Finally, Judge Hillman granted Materia’s motion to preclude “Evonik from referencing or introducing at trial evidence related to the underlying substantive issues and allegations of the Boulder litigation . . . to the extent that Evonik is barred from introducing in its case-in-chief any evidence related to the underlying substantive issues and allegations of the Boulder litigation.” Judge Hillman noted, however, that “Evonik may seek leave of Court to use such evidence on cross-examination, or any rebuttal case, to demonstrate a witness’s prior inconsistent statement or to assess a witness’s credibility.” Evonik Degussa GmbH v. Materia, Inc., C.A. No. 09-636-NHL-JS (D. Del. Jan. 10, 2017).
Chief Judge Leonard P. Stark recently considered the parties motions for summary judgment and motions to exclude expert testimony in Vehicle IP, LLC v. AT&T Mobility LLC, et al., No. 09-1007-LPS (D. Del. Dec. 30, 2016). Judge Stark denied all the motions except one: defendants’ motion for summary judgment of no willful infringement. Plaintiff’s willfulness allegations were supported by testimony from one of the inventors of the patent-in-suit who later worked on developing an accused product. Id. at 17. Judge Stark held that such evidence was not enough because “a party’s pre-suit knowledge of a patent is not sufficient, by itself, to find ‘willful misconduct’ of the type that may warrant an award of enhanced damages.” Id. (citing Halo Elecs., Inc. v. Pulse Elecs., Inc., 136 S. Ct. 1923, 1936 (Breyer, J., concurring)). Judge Stark noted that the type of evidence absent from the record that may support a claim of willful infringement, other than pre-suit knowledge of the patent-in-suit, would include evidence that the inventor in question or defendant “intentionally relied on [the inventor’s] alleged prior knowledge of the patent in developing its products [or that the inventor] was hired because of his knowledge of the  patent.” Id.(internal quotations omitted). Because no reasonable jury could find willful infringement, the Court granted defendants’ motion.
In IOENGINE, LLC v. Interactive Media Corp. d/b/a/ Kanguru Solutions, C.A. No. 14-1571-GMS, Judge Gregory M. Sleet denied Defendant’s motion for summary judgment of invalidity and non-infringement of the independent claims of the patent-in-suit (U.S. Patent No. 8,539,047), based on the contention that the patent was directed to patent-ineligible subject matter. Defendant argued the claims were directed to the abstract idea of “providing communication with computing devices.” The Court disagreed, finding the claims analogous to those held to not be abstract ideas in McRO, Inc. v. Bandai Namco Games Am. Inc., 837 F.3d 1299 (Fed. Cir. 2016), as they recited “a specific arrangement of components and a very specific implementation and structure of the executable program code.” Id. at 2 n.2 (citing McRo). The claims were also distinguishable from those in Ultramercial, Inc. v. Hulu, LLC, 772 F.3d 709 (Fed. Cir. 2014) as they defined “a tangible portable device with an unconventional hardware configuration that is able to run specific program code to provide the claimed functionality.” Id. “More important, the court agrees, as [Plaintiff] maintains, that the Independent Claims of the ‘047 patent are directed to a “specific asserted improvement in computer capabilities,” not to an abstract idea “for which computers are invoked merely as a tool,” citing the specification as support. Id. Having concluded the claims were not directed the abstract ideas, the Court did not reach step two of the Alice test.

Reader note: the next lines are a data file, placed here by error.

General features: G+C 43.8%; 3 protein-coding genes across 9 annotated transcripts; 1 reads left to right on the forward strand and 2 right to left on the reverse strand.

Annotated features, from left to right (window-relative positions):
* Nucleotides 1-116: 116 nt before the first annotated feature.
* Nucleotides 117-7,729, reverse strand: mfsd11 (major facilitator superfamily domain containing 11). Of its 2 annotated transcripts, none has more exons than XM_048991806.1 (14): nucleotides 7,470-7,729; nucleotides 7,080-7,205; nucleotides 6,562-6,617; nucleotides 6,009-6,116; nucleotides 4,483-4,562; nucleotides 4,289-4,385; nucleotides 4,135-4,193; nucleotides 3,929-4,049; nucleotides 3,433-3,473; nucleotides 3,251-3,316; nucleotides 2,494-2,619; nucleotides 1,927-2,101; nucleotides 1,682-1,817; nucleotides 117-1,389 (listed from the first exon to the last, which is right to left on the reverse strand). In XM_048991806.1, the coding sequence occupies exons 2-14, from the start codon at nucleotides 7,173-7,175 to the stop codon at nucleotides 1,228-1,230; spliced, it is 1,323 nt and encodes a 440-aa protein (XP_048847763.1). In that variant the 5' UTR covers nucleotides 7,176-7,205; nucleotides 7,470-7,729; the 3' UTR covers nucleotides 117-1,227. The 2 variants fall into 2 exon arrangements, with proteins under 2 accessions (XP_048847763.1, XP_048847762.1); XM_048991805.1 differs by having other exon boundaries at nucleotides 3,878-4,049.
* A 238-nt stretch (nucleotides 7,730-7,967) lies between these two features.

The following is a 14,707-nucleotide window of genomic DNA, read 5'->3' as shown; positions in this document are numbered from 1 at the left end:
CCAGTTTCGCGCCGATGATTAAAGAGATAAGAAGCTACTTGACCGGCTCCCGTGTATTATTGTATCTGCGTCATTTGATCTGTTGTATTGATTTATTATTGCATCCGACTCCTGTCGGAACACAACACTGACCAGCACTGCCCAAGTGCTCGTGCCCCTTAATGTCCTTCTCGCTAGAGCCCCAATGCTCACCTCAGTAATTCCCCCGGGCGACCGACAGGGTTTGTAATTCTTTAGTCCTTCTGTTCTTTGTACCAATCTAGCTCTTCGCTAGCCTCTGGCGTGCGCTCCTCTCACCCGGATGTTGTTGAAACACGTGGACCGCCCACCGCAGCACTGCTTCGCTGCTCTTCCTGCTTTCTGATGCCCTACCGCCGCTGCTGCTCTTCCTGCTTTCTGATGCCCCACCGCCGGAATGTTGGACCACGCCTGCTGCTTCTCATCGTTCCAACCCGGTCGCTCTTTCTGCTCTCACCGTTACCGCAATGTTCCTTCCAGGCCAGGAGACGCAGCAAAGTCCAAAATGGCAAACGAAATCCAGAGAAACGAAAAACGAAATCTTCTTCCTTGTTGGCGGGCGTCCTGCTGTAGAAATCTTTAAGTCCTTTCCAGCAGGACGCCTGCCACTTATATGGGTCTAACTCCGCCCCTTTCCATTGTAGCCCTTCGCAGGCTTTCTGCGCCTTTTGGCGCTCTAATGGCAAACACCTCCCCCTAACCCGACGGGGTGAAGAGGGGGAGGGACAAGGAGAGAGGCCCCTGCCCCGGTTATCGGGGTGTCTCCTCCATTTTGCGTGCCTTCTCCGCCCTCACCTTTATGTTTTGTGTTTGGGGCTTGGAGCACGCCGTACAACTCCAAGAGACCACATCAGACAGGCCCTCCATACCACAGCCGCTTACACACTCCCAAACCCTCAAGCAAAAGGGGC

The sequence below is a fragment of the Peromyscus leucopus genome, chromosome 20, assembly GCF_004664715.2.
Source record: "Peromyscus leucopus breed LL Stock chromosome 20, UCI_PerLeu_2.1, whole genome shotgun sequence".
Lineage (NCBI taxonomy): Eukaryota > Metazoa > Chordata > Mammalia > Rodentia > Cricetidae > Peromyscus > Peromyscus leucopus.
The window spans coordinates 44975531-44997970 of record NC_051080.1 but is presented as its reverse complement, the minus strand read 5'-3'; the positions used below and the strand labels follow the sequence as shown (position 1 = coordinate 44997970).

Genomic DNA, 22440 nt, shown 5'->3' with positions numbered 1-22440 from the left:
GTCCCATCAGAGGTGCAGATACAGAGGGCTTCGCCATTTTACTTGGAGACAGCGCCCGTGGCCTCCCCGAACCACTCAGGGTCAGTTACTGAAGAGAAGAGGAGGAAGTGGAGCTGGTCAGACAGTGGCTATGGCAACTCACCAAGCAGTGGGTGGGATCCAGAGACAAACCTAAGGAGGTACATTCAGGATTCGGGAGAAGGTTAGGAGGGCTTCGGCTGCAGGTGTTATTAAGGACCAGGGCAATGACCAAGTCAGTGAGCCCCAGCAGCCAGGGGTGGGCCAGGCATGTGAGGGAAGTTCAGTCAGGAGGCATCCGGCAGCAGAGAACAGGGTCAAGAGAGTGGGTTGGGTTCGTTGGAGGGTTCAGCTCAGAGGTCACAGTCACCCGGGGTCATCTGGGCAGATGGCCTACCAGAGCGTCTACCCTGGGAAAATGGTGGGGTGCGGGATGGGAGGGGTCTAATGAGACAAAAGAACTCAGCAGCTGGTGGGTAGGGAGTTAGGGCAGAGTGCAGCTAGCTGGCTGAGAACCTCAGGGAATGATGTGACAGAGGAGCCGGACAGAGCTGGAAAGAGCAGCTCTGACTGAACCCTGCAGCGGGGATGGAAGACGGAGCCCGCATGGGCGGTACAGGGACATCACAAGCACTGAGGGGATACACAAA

In a recent Memorandum, Judge Gregory M. Sleet denied defendant Imation Corp.’s (“Imation”) motion to dismiss plaintiff IOENGINE, LLC’s (“IOENGINE”) complaint for lack of standing pursuant to Federal Rules of Civil Procedure 12(c) and 12(b)(1). The inventor of the patent-in-suit, United States Patent No. 8,539,047 (“the ’047 patent”), purported to assign the ’047 patent to IOENGINE LLC on October 7, 2014, but IOENGINE LLC’s Certificate of Formation was not filed with the office of the Secretary of State of Delaware until October 8, 2014. Id. at 2. Imation argued that IOENGINE LLC “did not exist at the time of the proferred assignment and therefore could not have received any rights” in the ’047 patent.” Id. at 5. The court agreed that “IOENGINE did not formally exist and could not, as a de jure entity, have obtained ownership of the ’047 patent on October 7, 2014.” Id. at 7.
The court ultimately recognized, however, that IOENGINE was a de facto LLC at the time of the patent assignment on October 7, 2015, and therefore concluded that IOENGINE has standing to bring suit. Id. at 10. Specifically, the court looked to the Delaware “common law-doctrine of de facto incorporation.” Id. at 8. The court could not find “any principled reason to conclude that a limited liability company would or should be treated differently from a corporation when considering the de facto formation of one or the other.” Id. When considering de facto formation, the court focused on facts demonstrating “a good faith, bona fide attempt to comply with the statutory requirements of formation of a limited liability company.” Id. at 10. For example, on October 7, 2014, the formation documents for IOENGINE were finalized, executed, and notarized, and its Delaware registered agent was designated. Id. at 9. The court therefore found that IOENGINE was a de facto LLC on October 7, 2014, and denied Imation’s motion to dismiss. Id. at 10.